For example, another interviewee replied in the interview: “Traditional tests mostly examine our memory ability, but a test like 3DVC constructs nervous [compelling] air to push us to do one thing in a more devoted manner……I tried to define the problem in a short time, because in the 3D environment, I felt that I was the boss, I understood that if you can’t see the problem as quick as possible, then you would lose the best opportunity to fix the problems.” (Student A);
The above results are in accordance with the prior research, which reported that a situated 3D leaning environment “can be used to facilitate experiential learning tasks that lead to increased intrinsic motivation and engagement” (Dalgarno & Lee, 2010, p.20).
Interesting and unique
“Really interesting!”; “…though the background is simple, the process is interesting! I’ve never been taught by the special way since I was a student”. (Student B);
“Yeh, interesting and fresh.”(Student A).
“I’ve tried very hard. The learning is unique and unforgettable!” (Student C).
Based on the interviewees’ comments, the present study argues that learning problem solving does not necessary to rely on traditional thinking because we always have to revise the fixed concepts to adapt to the changing world. Therefore, how to skillfully enhance students’ learning interest and properly guide the learners to directly face the problems is the key point to success.
After thoroughly reviewing the interview contents, the researcher found that the young students extremely preferred to be taught in the way that is different from the traditional one, for example: “The situation of usual class learning is forever the same, which makes our thinking dull. Though the teacher works hard on the platform, we forget the most after the class….” (Student C). The results again revealed the importance of experiential learning, which stressed that an experiential learning environment that is integrated with computer technology would make knowledge transference become possible (Turney, Robinson, Lee, & Soutar, 2009).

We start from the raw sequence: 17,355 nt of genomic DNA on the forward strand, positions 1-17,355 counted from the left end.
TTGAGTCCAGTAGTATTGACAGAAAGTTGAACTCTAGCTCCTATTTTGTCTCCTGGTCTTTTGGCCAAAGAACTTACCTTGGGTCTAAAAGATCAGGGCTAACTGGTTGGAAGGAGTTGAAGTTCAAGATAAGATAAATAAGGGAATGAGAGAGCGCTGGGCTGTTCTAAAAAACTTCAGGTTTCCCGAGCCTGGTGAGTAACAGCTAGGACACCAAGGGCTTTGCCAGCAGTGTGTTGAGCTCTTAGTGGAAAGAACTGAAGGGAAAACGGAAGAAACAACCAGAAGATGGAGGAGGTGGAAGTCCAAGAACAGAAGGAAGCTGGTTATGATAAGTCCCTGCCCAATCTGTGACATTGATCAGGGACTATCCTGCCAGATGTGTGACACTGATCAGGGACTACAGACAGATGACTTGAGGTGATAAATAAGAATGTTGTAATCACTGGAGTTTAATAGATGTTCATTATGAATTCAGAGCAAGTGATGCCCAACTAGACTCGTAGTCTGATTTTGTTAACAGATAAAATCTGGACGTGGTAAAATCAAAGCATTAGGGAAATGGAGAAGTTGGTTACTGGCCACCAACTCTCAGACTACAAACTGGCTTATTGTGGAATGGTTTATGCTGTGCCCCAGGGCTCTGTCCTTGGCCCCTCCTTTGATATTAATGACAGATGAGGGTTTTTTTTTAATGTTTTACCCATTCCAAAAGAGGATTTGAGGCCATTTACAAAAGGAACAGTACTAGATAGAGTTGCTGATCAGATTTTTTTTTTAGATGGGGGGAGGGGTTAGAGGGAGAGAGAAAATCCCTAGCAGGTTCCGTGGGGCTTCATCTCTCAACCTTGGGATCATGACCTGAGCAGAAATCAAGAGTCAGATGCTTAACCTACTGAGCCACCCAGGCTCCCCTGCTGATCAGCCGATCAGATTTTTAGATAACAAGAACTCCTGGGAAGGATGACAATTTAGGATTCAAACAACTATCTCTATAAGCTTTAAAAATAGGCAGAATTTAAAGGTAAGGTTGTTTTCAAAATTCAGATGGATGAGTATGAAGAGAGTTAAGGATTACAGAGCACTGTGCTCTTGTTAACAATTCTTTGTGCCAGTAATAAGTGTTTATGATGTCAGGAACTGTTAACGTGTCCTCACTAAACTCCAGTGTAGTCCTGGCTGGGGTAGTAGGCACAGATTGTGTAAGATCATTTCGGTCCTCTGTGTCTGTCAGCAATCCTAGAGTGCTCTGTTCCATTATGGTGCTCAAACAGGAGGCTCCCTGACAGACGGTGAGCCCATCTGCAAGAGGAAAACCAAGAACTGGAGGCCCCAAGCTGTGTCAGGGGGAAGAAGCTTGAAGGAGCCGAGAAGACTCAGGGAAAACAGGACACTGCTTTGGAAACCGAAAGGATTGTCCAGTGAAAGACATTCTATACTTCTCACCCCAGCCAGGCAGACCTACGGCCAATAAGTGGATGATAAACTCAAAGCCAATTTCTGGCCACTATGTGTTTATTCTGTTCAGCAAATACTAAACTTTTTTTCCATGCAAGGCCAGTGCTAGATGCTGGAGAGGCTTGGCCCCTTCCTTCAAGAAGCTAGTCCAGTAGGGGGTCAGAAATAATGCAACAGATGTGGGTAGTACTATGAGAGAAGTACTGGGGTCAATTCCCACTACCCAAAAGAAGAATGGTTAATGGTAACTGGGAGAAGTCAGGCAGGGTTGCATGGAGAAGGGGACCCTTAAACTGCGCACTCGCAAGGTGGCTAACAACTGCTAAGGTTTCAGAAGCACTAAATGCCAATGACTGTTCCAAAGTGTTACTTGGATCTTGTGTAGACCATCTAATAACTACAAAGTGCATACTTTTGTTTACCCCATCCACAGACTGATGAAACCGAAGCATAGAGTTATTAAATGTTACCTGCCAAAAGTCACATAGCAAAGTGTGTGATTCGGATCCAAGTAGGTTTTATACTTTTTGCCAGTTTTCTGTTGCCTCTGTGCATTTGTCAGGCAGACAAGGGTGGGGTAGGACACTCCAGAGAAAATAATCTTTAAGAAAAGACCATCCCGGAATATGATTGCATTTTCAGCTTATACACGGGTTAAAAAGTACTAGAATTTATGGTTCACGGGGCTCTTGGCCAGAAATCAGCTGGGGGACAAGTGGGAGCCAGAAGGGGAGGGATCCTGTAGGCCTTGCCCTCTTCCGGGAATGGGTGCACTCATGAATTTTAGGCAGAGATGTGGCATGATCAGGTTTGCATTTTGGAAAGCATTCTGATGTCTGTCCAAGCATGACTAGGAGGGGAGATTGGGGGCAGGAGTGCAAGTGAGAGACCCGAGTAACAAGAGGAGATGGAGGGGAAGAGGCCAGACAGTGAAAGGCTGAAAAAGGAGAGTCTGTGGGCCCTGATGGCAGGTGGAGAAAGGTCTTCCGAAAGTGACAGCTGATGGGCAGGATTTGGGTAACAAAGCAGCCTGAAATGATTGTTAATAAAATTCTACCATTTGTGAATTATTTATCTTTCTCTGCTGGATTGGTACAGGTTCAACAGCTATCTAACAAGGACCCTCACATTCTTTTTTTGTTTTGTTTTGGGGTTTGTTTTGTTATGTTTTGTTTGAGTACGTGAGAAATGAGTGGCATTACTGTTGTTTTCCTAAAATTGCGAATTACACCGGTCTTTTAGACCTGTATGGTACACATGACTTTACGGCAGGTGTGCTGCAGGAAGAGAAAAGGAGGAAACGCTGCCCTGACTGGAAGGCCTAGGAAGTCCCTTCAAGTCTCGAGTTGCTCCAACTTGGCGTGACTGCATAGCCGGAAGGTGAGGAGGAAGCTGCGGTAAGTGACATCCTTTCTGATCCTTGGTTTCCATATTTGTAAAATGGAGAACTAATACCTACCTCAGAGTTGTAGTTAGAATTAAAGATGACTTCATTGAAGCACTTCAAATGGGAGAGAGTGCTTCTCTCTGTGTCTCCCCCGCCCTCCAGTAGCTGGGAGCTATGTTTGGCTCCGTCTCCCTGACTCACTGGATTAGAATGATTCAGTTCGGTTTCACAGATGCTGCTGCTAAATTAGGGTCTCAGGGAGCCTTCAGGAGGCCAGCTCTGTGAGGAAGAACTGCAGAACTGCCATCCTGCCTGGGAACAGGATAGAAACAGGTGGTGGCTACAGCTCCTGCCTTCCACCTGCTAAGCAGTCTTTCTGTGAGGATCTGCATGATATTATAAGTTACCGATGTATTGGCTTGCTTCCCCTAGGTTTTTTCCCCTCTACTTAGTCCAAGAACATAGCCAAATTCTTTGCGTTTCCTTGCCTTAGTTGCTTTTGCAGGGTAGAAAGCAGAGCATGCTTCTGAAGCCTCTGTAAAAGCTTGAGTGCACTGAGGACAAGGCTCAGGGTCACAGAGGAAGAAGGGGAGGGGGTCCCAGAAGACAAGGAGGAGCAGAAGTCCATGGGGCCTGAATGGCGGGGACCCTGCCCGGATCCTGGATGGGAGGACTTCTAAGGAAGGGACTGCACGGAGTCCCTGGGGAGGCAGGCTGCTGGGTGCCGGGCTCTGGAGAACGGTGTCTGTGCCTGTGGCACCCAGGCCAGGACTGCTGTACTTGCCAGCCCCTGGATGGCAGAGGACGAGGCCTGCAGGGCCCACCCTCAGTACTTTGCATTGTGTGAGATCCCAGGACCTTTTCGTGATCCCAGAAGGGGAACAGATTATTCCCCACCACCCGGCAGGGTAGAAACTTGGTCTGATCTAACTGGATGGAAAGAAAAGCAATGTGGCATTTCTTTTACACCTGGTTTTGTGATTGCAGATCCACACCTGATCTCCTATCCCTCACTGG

Despite of the interviewees’ youth, they clearly pointed out the difference between the usual class learning and the training in terms of ill-structured problem solving: “…instructors taught us in their usual ways. And we have to recite a lot when the tests are coming….. if we can be taught by something new, I think it will be more excited!” (Student A); “I think, using traditional instruction to teach how to solve problems is not so effective, because…the customary teaching is mostly text-based, which, I think, cannot give us the real sense………, fighting on the paper does not make much sense. If we can do something by ourselves, that will be very good!” (Student B). The contents above reflected that the modern young generation look forward to “learning by doing”, which is justly in accordance the essence of situated learning theory (Lave & Wenger, 1991).
The results again inspired educators that a 3D situated instruction can provide learners with a real sense and a “hands-on” experience, which is quite advantageous and competitive when compared with the traditional text- or lectured-based instruction. It is anticipated that the technique would be more applicable and beneficial in education and enhance students’ learning performance.